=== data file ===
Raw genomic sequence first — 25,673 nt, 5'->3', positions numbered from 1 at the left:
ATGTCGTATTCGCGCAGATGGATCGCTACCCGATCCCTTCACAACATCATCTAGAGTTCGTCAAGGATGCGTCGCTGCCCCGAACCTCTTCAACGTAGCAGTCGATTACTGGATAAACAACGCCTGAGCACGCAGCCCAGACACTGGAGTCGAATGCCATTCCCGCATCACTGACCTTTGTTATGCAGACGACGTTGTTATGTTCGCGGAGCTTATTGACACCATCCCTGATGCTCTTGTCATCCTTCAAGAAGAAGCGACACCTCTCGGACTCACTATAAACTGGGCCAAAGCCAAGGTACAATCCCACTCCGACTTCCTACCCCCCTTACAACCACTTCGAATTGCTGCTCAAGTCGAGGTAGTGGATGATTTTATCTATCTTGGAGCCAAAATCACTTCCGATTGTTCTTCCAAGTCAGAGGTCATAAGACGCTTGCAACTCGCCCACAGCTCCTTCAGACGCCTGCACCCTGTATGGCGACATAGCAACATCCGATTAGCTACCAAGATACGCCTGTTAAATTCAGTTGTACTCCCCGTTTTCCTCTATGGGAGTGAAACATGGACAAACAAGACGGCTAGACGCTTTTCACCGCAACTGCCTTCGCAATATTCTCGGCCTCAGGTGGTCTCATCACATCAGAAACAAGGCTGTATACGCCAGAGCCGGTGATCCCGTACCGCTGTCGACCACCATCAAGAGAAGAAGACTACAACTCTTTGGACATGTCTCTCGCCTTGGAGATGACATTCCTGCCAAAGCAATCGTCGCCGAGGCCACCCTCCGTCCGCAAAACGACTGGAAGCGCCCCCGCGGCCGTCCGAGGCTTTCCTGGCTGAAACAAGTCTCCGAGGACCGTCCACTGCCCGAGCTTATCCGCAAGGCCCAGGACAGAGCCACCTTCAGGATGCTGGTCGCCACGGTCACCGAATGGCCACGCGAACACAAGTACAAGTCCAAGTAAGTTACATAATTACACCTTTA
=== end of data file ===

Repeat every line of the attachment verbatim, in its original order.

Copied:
Raw genomic sequence first — 25,673 nt, 5'->3', positions numbered from 1 at the left:
ATGTCGTATTCGCGCAGATGGATCGCTACCCGATCCCTTCACAACATCATCTAGAGTTCGTCAAGGATGCGTCGCTGCCCCGAACCTCTTCAACGTAGCAGTCGATTACTGGATAAACAACGCCTGAGCACGCAGCCCAGACACTGGAGTCGAATGCCATTCCCGCATCACTGACCTTTGTTATGCAGACGACGTTGTTATGTTCGCGGAGCTTATTGACACCATCCCTGATGCTCTTGTCATCCTTCAAGAAGAAGCGACACCTCTCGGACTCACTATAAACTGGGCCAAAGCCAAGGTACAATCCCACTCCGACTTCCTACCCCCCTTACAACCACTTCGAATTGCTGCTCAAGTCGAGGTAGTGGATGATTTTATCTATCTTGGAGCCAAAATCACTTCCGATTGTTCTTCCAAGTCAGAGGTCATAAGACGCTTGCAACTCGCCCACAGCTCCTTCAGACGCCTGCACCCTGTATGGCGACATAGCAACATCCGATTAGCTACCAAGATACGCCTGTTAAATTCAGTTGTACTCCCCGTTTTCCTCTATGGGAGTGAAACATGGACAAACAAGACGGCTAGACGCTTTTCACCGCAACTGCCTTCGCAATATTCTCGGCCTCAGGTGGTCTCATCACATCAGAAACAAGGCTGTATACGCCAGAGCCGGTGATCCCGTACCGCTGTCGACCACCATCAAGAGAAGAAGACTACAACTCTTTGGACATGTCTCTCGCCTTGGAGATGACATTCCTGCCAAAGCAATCGTCGCCGAGGCCACCCTCCGTCCGCAAAACGACTGGAAGCGCCCCCGCGGCCGTCCGAGGCTTTCCTGGCTGAAACAAGTCTCCGAGGACCGTCCACTGCCCGAGCTTATCCGCAAGGCCCAGGACAGAGCCACCTTCAGGATGCTGGTCGCCACGGTCACCGAATGGCCACGCGAACACAAGTACAAGTCCAAGTAAGTTACATAATTACACCTTTA